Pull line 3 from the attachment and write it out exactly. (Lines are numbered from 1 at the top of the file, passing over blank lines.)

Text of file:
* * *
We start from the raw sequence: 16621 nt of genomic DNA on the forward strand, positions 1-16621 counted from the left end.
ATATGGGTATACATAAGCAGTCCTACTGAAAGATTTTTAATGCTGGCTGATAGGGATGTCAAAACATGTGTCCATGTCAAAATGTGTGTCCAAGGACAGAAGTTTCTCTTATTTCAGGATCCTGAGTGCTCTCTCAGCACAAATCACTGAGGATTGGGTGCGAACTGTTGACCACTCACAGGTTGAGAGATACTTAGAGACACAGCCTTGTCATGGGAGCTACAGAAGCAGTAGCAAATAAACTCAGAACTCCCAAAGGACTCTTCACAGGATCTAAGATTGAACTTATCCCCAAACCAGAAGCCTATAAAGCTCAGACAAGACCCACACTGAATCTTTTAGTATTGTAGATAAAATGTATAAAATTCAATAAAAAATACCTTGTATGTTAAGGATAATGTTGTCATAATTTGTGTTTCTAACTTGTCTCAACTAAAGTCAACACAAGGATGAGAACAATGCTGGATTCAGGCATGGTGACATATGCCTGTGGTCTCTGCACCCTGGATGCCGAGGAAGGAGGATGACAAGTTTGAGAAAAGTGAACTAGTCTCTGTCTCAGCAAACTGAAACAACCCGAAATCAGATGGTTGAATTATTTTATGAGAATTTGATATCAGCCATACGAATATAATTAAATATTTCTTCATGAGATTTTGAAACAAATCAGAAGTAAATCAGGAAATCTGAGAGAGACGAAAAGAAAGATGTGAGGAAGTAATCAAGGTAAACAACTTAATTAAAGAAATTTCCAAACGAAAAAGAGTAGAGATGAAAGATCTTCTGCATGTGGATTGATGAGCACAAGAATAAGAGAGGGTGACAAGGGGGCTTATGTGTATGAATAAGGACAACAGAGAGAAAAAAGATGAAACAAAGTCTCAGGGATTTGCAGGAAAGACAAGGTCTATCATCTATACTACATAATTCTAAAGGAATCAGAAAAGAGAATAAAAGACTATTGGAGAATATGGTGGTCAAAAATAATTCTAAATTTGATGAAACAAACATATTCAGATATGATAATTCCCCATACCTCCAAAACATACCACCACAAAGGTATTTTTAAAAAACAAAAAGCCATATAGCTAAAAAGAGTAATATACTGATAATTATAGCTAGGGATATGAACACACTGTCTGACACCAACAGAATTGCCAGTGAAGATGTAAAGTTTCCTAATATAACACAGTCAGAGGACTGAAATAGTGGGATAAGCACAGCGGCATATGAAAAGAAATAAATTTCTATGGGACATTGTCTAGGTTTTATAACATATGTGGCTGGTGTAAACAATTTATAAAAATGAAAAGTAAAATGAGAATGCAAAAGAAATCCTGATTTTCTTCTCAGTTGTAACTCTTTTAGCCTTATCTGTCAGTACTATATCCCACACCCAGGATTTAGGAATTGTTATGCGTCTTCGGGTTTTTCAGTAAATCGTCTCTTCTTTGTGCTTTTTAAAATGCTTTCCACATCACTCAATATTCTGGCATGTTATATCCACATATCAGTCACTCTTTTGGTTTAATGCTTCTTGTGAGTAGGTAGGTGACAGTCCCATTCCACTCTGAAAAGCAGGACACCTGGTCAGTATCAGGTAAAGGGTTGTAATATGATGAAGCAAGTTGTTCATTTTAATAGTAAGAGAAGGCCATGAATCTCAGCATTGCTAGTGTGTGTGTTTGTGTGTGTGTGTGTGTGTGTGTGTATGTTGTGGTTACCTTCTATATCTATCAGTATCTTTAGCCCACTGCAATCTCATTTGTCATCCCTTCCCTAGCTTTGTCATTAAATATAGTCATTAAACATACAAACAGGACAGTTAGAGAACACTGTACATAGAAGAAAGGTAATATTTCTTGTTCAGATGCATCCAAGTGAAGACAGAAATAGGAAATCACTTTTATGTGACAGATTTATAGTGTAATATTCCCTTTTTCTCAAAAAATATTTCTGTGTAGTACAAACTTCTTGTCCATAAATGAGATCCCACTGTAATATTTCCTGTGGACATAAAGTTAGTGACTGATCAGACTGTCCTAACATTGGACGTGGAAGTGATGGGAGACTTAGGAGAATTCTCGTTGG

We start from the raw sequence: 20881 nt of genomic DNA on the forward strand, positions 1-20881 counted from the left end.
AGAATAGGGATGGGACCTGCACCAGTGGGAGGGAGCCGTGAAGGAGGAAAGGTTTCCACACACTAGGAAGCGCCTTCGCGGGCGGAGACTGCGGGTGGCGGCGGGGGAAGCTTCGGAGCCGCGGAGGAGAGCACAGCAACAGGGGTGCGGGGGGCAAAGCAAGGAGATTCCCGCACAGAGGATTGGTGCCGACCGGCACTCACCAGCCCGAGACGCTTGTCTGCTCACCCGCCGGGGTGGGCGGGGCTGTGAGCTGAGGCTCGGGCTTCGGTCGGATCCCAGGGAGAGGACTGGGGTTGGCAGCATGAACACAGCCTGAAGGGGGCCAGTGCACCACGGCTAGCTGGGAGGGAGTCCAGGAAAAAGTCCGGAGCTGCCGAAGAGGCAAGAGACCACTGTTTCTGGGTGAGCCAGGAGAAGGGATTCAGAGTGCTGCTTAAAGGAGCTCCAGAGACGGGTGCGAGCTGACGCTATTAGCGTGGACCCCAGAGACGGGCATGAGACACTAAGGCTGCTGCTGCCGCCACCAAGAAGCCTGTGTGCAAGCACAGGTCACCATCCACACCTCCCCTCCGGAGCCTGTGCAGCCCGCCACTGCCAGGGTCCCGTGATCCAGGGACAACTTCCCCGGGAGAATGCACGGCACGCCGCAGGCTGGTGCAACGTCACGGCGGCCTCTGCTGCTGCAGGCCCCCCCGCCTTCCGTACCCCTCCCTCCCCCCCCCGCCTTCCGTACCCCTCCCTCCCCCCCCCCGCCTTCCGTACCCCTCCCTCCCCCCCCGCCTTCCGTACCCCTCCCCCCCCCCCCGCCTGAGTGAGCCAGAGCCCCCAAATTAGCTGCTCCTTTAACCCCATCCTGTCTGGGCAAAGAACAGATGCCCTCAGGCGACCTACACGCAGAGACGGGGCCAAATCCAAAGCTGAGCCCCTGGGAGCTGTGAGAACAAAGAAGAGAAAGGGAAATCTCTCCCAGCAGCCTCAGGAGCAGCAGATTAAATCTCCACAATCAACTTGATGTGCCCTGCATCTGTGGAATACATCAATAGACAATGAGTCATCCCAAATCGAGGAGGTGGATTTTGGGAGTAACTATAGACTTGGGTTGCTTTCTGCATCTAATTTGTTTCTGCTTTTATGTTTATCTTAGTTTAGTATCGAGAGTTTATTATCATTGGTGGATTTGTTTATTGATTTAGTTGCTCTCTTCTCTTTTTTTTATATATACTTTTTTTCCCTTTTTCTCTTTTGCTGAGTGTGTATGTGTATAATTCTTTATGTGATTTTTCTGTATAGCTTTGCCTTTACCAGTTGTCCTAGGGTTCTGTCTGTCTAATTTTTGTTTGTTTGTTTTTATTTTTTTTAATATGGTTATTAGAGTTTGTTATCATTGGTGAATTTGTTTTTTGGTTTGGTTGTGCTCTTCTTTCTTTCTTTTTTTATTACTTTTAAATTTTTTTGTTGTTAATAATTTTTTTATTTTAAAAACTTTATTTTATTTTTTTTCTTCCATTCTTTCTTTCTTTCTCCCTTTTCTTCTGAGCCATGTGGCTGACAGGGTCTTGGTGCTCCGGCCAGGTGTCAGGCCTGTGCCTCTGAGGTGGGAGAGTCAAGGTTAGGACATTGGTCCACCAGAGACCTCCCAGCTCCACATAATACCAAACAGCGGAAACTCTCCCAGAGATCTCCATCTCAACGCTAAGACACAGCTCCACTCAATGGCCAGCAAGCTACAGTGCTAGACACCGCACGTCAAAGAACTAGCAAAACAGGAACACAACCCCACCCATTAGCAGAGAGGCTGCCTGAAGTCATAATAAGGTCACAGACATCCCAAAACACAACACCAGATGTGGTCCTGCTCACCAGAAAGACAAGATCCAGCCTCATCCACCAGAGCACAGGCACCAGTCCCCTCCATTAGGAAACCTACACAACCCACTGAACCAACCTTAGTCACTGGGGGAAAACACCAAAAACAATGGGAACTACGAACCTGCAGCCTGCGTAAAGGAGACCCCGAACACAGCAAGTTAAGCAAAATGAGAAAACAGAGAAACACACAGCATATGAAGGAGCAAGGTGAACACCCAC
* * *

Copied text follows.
We start from the raw sequence: 20881 nt of genomic DNA on the forward strand, positions 1-20881 counted from the left end.